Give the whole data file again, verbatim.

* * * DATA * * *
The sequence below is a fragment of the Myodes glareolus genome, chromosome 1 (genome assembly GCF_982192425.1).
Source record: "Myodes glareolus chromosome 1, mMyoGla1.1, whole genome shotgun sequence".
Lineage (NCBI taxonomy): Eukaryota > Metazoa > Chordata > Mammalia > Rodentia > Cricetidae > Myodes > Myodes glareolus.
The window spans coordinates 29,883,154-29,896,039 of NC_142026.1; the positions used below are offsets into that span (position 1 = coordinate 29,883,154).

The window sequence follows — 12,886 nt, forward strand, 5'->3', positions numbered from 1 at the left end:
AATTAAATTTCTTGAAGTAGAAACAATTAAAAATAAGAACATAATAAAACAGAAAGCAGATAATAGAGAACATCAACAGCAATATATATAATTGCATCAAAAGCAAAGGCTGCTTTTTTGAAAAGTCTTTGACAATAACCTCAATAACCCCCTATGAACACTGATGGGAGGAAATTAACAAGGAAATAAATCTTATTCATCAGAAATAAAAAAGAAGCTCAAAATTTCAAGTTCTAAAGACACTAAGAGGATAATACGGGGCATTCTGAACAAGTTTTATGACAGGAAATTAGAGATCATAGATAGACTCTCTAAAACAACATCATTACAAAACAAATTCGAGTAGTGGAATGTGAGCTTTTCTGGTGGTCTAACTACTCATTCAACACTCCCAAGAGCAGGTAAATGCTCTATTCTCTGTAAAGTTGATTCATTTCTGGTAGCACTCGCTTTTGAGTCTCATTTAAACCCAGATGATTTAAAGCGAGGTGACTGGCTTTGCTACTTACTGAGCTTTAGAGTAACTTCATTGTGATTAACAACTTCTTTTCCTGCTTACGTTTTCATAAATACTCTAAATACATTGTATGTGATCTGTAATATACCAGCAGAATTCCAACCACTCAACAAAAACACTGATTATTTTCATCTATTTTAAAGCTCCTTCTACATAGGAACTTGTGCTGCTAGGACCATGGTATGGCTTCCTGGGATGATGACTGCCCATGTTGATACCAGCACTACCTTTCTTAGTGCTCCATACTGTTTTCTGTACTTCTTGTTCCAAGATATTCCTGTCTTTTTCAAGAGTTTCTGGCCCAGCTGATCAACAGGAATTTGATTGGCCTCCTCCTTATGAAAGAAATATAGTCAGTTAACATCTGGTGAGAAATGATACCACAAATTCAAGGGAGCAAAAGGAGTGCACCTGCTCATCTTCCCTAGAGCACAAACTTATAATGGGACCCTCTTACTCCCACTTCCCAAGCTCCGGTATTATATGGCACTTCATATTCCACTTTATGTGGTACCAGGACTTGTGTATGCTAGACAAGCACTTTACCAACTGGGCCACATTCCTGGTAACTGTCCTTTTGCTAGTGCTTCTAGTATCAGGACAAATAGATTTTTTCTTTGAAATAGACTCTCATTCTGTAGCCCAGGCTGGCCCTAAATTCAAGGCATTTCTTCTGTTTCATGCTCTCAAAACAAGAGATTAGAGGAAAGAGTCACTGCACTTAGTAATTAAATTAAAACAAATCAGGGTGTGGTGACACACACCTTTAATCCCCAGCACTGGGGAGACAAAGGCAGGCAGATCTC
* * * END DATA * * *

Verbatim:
The sequence below is a fragment of the Myodes glareolus genome, chromosome 1 (genome assembly GCF_982192425.1).
Source record: "Myodes glareolus chromosome 1, mMyoGla1.1, whole genome shotgun sequence".
Lineage (NCBI taxonomy): Eukaryota > Metazoa > Chordata > Mammalia > Rodentia > Cricetidae > Myodes > Myodes glareolus.
The window spans coordinates 29,883,154-29,896,039 of NC_142026.1; the positions used below are offsets into that span (position 1 = coordinate 29,883,154).

The window sequence follows — 12,886 nt, forward strand, 5'->3', positions numbered from 1 at the left end:
AATTAAATTTCTTGAAGTAGAAACAATTAAAAATAAGAACATAATAAAACAGAAAGCAGATAATAGAGAACATCAACAGCAATATATATAATTGCATCAAAAGCAAAGGCTGCTTTTTTGAAAAGTCTTTGACAATAACCTCAATAACCCCCTATGAACACTGATGGGAGGAAATTAACAAGGAAATAAATCTTATTCATCAGAAATAAAAAAGAAGCTCAAAATTTCAAGTTCTAAAGACACTAAGAGGATAATACGGGGCATTCTGAACAAGTTTTATGACAGGAAATTAGAGATCATAGATAGACTCTCTAAAACAACATCATTACAAAACAAATTCGAGTAGTGGAATGTGAGCTTTTCTGGTGGTCTAACTACTCATTCAACACTCCCAAGAGCAGGTAAATGCTCTATTCTCTGTAAAGTTGATTCATTTCTGGTAGCACTCGCTTTTGAGTCTCATTTAAACCCAGATGATTTAAAGCGAGGTGACTGGCTTTGCTACTTACTGAGCTTTAGAGTAACTTCATTGTGATTAACAACTTCTTTTCCTGCTTACGTTTTCATAAATACTCTAAATACATTGTATGTGATCTGTAATATACCAGCAGAATTCCAACCACTCAACAAAAACACTGATTATTTTCATCTATTTTAAAGCTCCTTCTACATAGGAACTTGTGCTGCTAGGACCATGGTATGGCTTCCTGGGATGATGACTGCCCATGTTGATACCAGCACTACCTTTCTTAGTGCTCCATACTGTTTTCTGTACTTCTTGTTCCAAGATATTCCTGTCTTTTTCAAGAGTTTCTGGCCCAGCTGATCAACAGGAATTTGATTGGCCTCCTCCTTATGAAAGAAATATAGTCAGTTAACATCTGGTGAGAAATGATACCACAAATTCAAGGGAGCAAAAGGAGTGCACCTGCTCATCTTCCCTAGAGCACAAACTTATAATGGGACCCTCTTACTCCCACTTCCCAAGCTCCGGTATTATATGGCACTTCATATTCCACTTTATGTGGTACCAGGACTTGTGTATGCTAGACAAGCACTTTACCAACTGGGCCACATTCCTGGTAACTGTCCTTTTGCTAGTGCTTCTAGTATCAGGACAAATAGATTTTTTCTTTGAAATAGACTCTCATTCTGTAGCCCAGGCTGGCCCTAAATTCAAGGCATTTCTTCTGTTTCATGCTCTCAAAACAAGAGATTAGAGGAAAGAGTCACTGCACTTAGTAATTAAATTAAAACAAATCAGGGTGTGGTGACACACACCTTTAATCCCCAGCACTGGGGAGACAAAGGCAGGCAGATCTC